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Earthworms are beneficial to turf and soil

Posted: January 13, 2013 - 1:07am
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What is causing the small mounds seen in the picture at right? Is it moles? Mole crickets? Or something else? The little mounds are actually earthworm castings. Recent rains have been helped plants stressed by drought, but more soil moisture and cool temperatures increased earthworm activity.

At first glance, many people believe these small mounds indicate insect damage to the lawn. Mole crickets, which are a major pest of turfgrass, tunnel near the soil surface and feed on roots and foliage. They also can make mounds that look like those created by earthworms. The absence of tunnels is a key difference in discerning between the two.

A “soap flush” can be done if not satisfied with a visual check. A solution of one to two tablespoons of dishwashing liquid mixed in three to five gallons of water can be poured over the mounds, bringing the creature below the surface up to be seen.

The good news is that earthworms are not pests of turfgrass and do not feed on turf. They burrow through the soil to feed on microorganisms and partially decomposed organic matter. This activity helps improve aeration and the movement of water and fertilizer through the soil.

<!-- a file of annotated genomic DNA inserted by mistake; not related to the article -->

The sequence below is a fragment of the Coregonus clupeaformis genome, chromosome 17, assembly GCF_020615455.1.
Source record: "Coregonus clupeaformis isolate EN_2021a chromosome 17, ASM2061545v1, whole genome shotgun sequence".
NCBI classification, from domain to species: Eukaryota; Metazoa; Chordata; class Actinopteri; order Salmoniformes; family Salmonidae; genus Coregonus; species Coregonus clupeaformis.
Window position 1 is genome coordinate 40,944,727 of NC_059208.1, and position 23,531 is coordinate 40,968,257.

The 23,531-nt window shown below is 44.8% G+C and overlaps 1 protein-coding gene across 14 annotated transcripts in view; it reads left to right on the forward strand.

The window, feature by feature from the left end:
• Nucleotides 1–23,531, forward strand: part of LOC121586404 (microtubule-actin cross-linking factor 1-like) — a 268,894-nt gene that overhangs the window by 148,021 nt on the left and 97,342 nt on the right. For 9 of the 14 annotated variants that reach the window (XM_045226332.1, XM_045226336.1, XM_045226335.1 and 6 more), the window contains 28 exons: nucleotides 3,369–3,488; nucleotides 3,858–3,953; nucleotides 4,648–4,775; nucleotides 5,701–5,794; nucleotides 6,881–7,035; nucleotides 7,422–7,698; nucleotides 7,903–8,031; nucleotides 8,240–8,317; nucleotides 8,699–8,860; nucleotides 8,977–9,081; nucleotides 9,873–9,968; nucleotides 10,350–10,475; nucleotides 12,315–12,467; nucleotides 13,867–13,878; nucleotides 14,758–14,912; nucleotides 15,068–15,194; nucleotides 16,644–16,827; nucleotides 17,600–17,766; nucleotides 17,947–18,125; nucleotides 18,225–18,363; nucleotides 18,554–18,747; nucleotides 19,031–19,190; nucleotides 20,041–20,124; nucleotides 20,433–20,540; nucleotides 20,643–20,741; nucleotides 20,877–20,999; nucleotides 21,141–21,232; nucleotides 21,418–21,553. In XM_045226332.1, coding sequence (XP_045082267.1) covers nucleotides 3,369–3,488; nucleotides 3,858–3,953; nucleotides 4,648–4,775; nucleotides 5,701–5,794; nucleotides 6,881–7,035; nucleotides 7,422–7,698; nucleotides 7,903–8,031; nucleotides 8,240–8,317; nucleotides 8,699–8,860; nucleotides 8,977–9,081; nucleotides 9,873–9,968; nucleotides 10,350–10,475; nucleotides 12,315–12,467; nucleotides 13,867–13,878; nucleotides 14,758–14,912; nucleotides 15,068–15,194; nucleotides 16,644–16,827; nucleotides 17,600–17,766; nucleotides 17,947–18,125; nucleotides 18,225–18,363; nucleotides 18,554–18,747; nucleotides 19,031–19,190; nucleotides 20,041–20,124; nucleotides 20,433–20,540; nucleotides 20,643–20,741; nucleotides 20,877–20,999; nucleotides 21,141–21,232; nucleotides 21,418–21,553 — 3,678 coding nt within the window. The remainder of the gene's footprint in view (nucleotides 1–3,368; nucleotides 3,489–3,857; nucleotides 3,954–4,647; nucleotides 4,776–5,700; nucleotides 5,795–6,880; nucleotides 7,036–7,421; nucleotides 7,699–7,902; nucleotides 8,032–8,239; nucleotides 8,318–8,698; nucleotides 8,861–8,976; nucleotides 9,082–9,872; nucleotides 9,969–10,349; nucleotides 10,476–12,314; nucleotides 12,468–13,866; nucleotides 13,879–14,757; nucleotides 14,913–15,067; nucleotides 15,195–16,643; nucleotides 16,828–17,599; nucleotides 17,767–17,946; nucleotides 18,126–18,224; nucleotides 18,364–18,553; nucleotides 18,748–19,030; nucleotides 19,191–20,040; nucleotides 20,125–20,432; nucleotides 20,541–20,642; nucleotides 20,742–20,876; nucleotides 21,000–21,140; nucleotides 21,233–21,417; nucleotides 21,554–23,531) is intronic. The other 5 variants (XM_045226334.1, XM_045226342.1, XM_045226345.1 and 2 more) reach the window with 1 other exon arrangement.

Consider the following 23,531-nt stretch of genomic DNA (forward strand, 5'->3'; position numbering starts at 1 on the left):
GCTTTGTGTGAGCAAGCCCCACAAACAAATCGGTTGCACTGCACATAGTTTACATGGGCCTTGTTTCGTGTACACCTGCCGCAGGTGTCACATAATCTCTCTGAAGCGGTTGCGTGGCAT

After earthworms feed, they move to the soil surface to deposit the castings, which are rich in nutrients and organic matter and are actually beneficial to the turf. However, when casting piles become large or numerous, they can be considered unsightly and over time can make the lawn lumpy.

When earthworm populations increase, there are a number of steps that can be used to reduce the mounds they create.

First, smooth the soil surface by raking the castings. Next, irrigate lawns with an inch of water once a week to encourage deep root development. Deeper roots allow turf to go longer between watering; extended periods between watering permits the soil surface to dry before the next watering. Earthworms are less likely to come to the surface when the surface is dry.

Lastly, mow the grass at the highest recommended height to help hide castings. For Bermuda, zoysia and centipede, the recommended mowing height is 1½ inches. Mowing height for St. Augustine is 2½ inches in full sun to 4 inches in shade.

Moles are enemies of earthworms but are not a friend of turf. There are a few other natural enemies of earthworms that can aid in the control of their populations. These include ants, centipedes, birds, snakes, toads, carabid beetles and nematodes. These predators don’t cause problems in the lawn the way moles do.

Some people would like to control earthworms with pesticides. While some pesticides and fertilizers are known to have an impact on earthworms, none can be recommended as controls. Today’s pesticides have relatively little impact on earthworm populations, in part because of the registration process that examines adverse environmental effects such as mortality to beneficial, non-target organisms. Although earthworm mounds can be annoying, the homeowner should consider the benefits provided to the lawn’s health from these beneficial organisms.

Tripp Williams, Columbia County’s agriculture and natural resource agent, can be reached at (706) 541-4011, or trippj@uga.edu.

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